BEIRUT — Of the many questions raised by Yevgeny Prigozhin’s death in a suspicious small plane crash last month, perhaps the most consequential relates to the fate of Wagner, the mercenary group he built and honed to become an essential instrument in the Kremlin’s overseas adventures.
Under Prigozhin’s direction, Wagner grew from a band of “little green men” — so named because of the uniforms worn by self-proclaimed volunteers fighting alongside separatists in Russian President Vladimir Putin’s 2014 attack on Ukraine — to a far-flung military and business empire.
The organization has trained and fought alongside the militaries of pro-Russia governments in Eastern Europe, West Africa and South America. It has signed lucrative oil, gas and mining contracts. And it has run a media conglomerate with a troll factory and a movie studio as well as catering, restaurant and hotel businesses, not to mention a carwash.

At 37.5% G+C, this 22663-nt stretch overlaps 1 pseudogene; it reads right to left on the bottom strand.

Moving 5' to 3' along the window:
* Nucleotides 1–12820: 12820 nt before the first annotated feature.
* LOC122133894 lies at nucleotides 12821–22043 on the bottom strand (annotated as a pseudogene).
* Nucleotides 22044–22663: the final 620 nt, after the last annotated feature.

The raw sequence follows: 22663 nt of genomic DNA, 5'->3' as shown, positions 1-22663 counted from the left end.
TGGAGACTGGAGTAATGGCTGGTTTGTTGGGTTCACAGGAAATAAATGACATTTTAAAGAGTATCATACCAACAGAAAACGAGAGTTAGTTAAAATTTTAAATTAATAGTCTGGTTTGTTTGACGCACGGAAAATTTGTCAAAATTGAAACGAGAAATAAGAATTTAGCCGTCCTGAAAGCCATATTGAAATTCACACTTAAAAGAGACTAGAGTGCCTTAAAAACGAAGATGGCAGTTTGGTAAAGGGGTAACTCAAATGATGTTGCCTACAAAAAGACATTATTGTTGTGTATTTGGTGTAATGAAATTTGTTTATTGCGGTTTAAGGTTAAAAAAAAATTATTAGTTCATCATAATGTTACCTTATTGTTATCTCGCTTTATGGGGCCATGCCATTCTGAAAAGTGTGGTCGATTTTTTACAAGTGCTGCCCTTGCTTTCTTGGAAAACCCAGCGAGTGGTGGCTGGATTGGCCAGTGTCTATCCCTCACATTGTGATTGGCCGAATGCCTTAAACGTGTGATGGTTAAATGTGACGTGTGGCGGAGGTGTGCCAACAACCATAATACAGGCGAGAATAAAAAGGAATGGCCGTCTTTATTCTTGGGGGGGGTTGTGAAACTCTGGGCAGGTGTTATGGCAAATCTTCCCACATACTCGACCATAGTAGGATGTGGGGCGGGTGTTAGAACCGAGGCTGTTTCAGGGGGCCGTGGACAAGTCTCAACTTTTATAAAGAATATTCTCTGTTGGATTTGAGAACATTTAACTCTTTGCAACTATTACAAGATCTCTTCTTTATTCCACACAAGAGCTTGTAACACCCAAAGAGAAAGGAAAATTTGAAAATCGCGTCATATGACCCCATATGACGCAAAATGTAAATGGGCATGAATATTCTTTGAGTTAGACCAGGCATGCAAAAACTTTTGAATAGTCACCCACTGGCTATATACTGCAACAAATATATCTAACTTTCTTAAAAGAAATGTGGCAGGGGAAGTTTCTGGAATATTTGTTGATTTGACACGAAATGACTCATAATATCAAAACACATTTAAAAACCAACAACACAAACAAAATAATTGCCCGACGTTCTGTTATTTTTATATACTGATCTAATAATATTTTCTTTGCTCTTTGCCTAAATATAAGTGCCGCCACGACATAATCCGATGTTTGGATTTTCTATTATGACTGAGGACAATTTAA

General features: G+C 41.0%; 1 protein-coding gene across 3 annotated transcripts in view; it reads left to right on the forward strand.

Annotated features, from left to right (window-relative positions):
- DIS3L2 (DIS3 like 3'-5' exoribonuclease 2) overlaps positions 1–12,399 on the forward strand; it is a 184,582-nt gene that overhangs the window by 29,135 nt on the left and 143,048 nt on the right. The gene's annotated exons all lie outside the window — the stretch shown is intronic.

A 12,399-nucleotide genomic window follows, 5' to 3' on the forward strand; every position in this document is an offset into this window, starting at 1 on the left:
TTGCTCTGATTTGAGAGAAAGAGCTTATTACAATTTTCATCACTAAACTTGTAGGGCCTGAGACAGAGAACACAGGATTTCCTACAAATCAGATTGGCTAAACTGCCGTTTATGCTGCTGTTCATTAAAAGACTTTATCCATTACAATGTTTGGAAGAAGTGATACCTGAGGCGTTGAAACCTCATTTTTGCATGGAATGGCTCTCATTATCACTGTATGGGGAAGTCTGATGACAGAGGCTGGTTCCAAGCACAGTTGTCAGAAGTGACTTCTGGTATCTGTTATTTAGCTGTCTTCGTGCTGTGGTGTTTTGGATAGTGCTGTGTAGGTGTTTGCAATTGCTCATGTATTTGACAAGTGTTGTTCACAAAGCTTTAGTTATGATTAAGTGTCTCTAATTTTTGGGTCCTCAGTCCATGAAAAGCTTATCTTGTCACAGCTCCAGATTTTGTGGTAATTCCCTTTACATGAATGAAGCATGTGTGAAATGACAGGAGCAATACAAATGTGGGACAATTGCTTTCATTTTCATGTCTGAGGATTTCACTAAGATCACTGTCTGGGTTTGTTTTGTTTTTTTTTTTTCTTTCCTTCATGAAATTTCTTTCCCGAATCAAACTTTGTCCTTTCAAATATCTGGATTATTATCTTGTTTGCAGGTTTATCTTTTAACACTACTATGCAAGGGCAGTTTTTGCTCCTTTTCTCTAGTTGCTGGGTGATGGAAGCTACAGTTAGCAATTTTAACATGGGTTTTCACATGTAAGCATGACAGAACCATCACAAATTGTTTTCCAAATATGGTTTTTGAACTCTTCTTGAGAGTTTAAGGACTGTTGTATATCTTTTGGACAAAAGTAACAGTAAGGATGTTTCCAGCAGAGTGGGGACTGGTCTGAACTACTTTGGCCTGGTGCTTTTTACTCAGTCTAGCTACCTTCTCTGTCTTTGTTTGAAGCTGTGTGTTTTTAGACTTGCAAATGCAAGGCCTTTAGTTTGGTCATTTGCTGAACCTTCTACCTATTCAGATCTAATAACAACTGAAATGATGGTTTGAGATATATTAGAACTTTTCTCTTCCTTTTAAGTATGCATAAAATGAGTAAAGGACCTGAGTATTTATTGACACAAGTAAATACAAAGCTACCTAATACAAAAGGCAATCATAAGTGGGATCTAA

At its heart, the mercenary force comprising more than 50,000 former soldiers and convicts offers Putin deniability for Russia’s foreign meddling. Until Prigozhin’s aborted June mutiny, in which he launched and then halted a rapid advance toward Moscow, Wagner was everywhere the Kremlin wanted to be without saying it was.